It's 3 a.m. and you're staring at the green glow of your digital clock, wondering if you'll get any shut-eye before the alarm blasts in a few short hours. After several sleepless nights, you're feeling cranky and lethargic. Is it safe to start taking a sleep medication?
Many people turn to sleep aids because insomnia and sleep shortage have become commonplace in this country, leading to potentially serious consequences. In a 2008 National Sleep Foundation poll, 29% of respondents -- nearly one-third -- reported falling asleep or feeling very sleepy at work within the past month. And 36% reported that within the past year, they fell asleep while driving or nodded off at the wheel. Going without enough sleep can also lead to headaches and contribute to depression.
In light of all that lost sleep, it's no wonder that millions of people turn to over-the-counter and prescription sleep medicines. If you're one of them, here's what you need to know to use those products safely.
Types of Sleep Medicines
Some people seek out over-the-counter sleep aids, such as melatonin, valerian, and products with antihistamines, including Benadryl, Sominex, and Tylenol PM. Others take prescribed antidepressants with sedating effects, even though these drugs aren't FDA-approved for treating insomnia.
Other people use prescription sleep medications approved specifically for insomnia. In the past, doctors frequently prescribed an older class of drugs called benzodiazepines, including Dalmane, Halcion, and Restoril. But benzodiazepines carry serious risks of physical addiction and overdose.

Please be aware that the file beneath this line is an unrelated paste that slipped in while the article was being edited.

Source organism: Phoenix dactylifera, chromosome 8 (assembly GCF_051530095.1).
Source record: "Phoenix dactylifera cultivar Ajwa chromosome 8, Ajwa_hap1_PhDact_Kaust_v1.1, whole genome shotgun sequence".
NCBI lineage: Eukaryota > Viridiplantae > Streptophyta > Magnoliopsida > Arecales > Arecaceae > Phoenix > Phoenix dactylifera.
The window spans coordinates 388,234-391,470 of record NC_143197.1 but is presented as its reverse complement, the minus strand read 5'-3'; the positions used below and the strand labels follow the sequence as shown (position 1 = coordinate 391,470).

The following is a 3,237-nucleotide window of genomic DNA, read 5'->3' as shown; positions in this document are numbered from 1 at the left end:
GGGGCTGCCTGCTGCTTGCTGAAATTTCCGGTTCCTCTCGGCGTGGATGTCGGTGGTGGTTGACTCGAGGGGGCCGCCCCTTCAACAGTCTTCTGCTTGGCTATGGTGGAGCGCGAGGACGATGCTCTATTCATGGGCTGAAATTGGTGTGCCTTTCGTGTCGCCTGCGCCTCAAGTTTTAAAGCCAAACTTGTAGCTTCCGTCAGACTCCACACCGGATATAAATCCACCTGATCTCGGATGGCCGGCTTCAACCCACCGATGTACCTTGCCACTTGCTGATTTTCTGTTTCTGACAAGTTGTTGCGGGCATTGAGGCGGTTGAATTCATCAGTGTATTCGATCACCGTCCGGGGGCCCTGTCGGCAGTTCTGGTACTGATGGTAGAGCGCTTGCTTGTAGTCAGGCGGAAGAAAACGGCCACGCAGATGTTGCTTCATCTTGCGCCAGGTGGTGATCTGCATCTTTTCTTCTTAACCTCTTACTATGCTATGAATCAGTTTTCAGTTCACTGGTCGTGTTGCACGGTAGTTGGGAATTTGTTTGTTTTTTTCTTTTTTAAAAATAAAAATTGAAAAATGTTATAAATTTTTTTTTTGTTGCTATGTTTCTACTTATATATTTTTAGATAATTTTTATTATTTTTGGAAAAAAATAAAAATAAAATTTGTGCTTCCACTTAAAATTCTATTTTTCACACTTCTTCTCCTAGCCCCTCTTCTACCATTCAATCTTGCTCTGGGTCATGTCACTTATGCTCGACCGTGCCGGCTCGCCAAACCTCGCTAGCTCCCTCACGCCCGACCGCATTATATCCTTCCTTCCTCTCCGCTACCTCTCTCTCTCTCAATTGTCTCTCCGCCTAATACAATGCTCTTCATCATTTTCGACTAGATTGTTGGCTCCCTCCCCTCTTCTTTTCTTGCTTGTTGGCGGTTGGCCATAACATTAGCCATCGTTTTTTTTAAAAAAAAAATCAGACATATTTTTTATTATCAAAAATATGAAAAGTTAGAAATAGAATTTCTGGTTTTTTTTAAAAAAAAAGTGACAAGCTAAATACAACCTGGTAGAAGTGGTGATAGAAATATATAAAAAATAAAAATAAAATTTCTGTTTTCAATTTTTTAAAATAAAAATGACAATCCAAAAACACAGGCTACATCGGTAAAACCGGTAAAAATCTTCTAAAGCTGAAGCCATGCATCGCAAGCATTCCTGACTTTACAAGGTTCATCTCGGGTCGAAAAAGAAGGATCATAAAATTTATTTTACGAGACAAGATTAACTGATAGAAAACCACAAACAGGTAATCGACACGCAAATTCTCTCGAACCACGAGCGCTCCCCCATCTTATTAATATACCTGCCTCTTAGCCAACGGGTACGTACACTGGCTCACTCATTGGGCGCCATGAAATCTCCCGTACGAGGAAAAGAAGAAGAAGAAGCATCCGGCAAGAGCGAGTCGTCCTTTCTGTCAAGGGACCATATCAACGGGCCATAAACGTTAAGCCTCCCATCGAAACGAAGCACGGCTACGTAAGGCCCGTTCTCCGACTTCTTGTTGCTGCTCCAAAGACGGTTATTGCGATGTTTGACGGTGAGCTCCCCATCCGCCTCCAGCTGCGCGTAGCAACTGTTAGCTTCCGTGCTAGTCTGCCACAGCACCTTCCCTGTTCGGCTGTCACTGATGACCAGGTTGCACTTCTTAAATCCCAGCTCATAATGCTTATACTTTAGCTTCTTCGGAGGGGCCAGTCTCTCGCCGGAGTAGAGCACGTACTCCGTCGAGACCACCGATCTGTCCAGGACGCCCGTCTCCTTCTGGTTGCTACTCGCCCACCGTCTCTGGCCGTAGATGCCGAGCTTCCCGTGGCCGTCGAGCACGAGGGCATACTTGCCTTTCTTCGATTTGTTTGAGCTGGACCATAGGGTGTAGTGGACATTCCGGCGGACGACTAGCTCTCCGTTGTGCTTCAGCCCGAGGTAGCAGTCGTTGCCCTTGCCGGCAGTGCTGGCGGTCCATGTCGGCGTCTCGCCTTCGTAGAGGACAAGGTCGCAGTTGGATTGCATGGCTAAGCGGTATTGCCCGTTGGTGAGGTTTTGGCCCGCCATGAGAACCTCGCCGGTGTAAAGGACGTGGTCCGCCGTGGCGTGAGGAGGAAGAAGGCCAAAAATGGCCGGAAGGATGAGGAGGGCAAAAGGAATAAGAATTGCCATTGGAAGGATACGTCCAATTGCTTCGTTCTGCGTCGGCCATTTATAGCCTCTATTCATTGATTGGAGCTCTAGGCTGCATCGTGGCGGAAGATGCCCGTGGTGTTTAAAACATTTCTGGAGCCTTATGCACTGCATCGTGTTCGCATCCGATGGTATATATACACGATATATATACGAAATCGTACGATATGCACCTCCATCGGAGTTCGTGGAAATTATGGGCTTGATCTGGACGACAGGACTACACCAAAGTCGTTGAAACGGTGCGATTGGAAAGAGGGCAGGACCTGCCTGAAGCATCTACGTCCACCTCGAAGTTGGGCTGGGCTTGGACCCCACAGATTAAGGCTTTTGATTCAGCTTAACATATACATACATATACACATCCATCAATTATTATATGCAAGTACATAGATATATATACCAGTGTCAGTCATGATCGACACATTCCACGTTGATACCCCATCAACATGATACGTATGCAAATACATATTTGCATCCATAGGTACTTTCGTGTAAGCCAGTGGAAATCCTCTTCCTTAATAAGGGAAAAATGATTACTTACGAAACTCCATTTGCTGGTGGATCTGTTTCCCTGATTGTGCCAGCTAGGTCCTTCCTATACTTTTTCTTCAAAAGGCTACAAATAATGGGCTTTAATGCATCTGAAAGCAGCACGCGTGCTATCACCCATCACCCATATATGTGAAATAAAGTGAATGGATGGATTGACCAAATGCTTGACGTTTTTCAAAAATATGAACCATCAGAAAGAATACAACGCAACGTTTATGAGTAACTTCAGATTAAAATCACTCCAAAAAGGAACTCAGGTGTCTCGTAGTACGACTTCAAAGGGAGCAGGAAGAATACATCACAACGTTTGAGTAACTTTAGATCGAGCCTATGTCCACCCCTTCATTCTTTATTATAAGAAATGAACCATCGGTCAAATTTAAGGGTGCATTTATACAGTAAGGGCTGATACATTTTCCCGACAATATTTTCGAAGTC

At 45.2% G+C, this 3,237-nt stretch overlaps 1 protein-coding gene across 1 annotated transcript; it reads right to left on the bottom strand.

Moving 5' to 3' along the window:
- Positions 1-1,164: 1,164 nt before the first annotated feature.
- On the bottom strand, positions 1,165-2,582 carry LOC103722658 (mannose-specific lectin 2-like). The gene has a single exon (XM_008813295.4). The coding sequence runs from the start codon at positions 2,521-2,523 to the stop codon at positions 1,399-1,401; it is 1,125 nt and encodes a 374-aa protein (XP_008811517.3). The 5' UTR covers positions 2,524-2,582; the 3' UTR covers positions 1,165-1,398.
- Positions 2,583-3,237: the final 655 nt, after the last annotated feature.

Nowadays, doctors are more likely to prescribe a newer class of sleep drugs called "gamma-aminobutyric acid (or GABA) medications," which appear to be less risky for addiction, although a small potential exists. Common brands include Lunesta, Ambien, and Sonata.
These GABA drugs help patients fall asleep, stay asleep, or both. They're an improvement over benzodiazepines, experts tell WebMD.
"In general, the medications that are approved for the treatment of insomnia by the FDA are quite safe and effective medications with relatively low side effect profiles," says Michael J. Sateia, MD, professor of psychiatry and chief of the section of sleep medicine at Dartmouth Medical School. "Most folks tolerate these medications well."
All sleep aids or medications must be used carefully. For instance, you should never combine them with alcohol. Prescription sleeping pills can also trigger disturbed sleep behaviors, such as sleep-eating and sleep-driving, especially if used improperly.
Here are 10 dos and don'ts for taking sleep medicines.